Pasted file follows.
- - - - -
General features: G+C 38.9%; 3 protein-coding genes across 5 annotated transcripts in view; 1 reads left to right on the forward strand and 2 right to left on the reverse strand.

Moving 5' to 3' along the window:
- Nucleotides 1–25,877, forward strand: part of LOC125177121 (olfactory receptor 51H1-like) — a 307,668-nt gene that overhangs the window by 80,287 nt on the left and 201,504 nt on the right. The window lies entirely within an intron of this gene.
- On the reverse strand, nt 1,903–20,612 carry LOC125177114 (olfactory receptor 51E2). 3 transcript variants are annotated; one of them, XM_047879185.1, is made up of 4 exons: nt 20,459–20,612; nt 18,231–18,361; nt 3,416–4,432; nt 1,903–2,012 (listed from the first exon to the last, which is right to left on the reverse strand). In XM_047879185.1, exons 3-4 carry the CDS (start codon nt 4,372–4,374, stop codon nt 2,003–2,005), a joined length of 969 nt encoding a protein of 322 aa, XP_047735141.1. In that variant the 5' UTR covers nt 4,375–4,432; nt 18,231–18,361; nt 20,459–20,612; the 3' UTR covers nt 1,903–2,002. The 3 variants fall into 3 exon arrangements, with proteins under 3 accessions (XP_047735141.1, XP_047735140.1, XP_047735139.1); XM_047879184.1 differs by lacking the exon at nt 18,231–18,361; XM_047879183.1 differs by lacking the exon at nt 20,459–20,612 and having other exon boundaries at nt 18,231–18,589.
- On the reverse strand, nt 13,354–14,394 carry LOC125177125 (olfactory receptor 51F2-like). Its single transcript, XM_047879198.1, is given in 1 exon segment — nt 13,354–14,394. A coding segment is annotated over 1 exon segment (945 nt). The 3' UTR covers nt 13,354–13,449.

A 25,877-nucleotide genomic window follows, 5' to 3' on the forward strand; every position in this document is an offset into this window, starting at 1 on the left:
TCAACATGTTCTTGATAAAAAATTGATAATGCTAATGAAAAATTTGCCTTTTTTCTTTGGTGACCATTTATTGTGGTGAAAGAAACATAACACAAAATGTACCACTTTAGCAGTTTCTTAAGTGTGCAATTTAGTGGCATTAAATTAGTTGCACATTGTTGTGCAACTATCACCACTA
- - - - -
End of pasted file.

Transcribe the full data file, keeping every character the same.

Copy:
General features: G+C 38.9%; 3 protein-coding genes across 5 annotated transcripts in view; 1 reads left to right on the forward strand and 2 right to left on the reverse strand.

Moving 5' to 3' along the window:
- Nucleotides 1–25,877, forward strand: part of LOC125177121 (olfactory receptor 51H1-like) — a 307,668-nt gene that overhangs the window by 80,287 nt on the left and 201,504 nt on the right. The window lies entirely within an intron of this gene.
- On the reverse strand, nt 1,903–20,612 carry LOC125177114 (olfactory receptor 51E2). 3 transcript variants are annotated; one of them, XM_047879185.1, is made up of 4 exons: nt 20,459–20,612; nt 18,231–18,361; nt 3,416–4,432; nt 1,903–2,012 (listed from the first exon to the last, which is right to left on the reverse strand). In XM_047879185.1, exons 3-4 carry the CDS (start codon nt 4,372–4,374, stop codon nt 2,003–2,005), a joined length of 969 nt encoding a protein of 322 aa, XP_047735141.1. In that variant the 5' UTR covers nt 4,375–4,432; nt 18,231–18,361; nt 20,459–20,612; the 3' UTR covers nt 1,903–2,002. The 3 variants fall into 3 exon arrangements, with proteins under 3 accessions (XP_047735141.1, XP_047735140.1, XP_047735139.1); XM_047879184.1 differs by lacking the exon at nt 18,231–18,361; XM_047879183.1 differs by lacking the exon at nt 20,459–20,612 and having other exon boundaries at nt 18,231–18,589.
- On the reverse strand, nt 13,354–14,394 carry LOC125177125 (olfactory receptor 51F2-like). Its single transcript, XM_047879198.1, is given in 1 exon segment — nt 13,354–14,394. A coding segment is annotated over 1 exon segment (945 nt). The 3' UTR covers nt 13,354–13,449.

A 25,877-nucleotide genomic window follows, 5' to 3' on the forward strand; every position in this document is an offset into this window, starting at 1 on the left:
TCAACATGTTCTTGATAAAAAATTGATAATGCTAATGAAAAATTTGCCTTTTTTCTTTGGTGACCATTTATTGTGGTGAAAGAAACATAACACAAAATGTACCACTTTAGCAGTTTCTTAAGTGTGCAATTTAGTGGCATTAAATTAGTTGCACATTGTTGTGCAACTATCACCACTA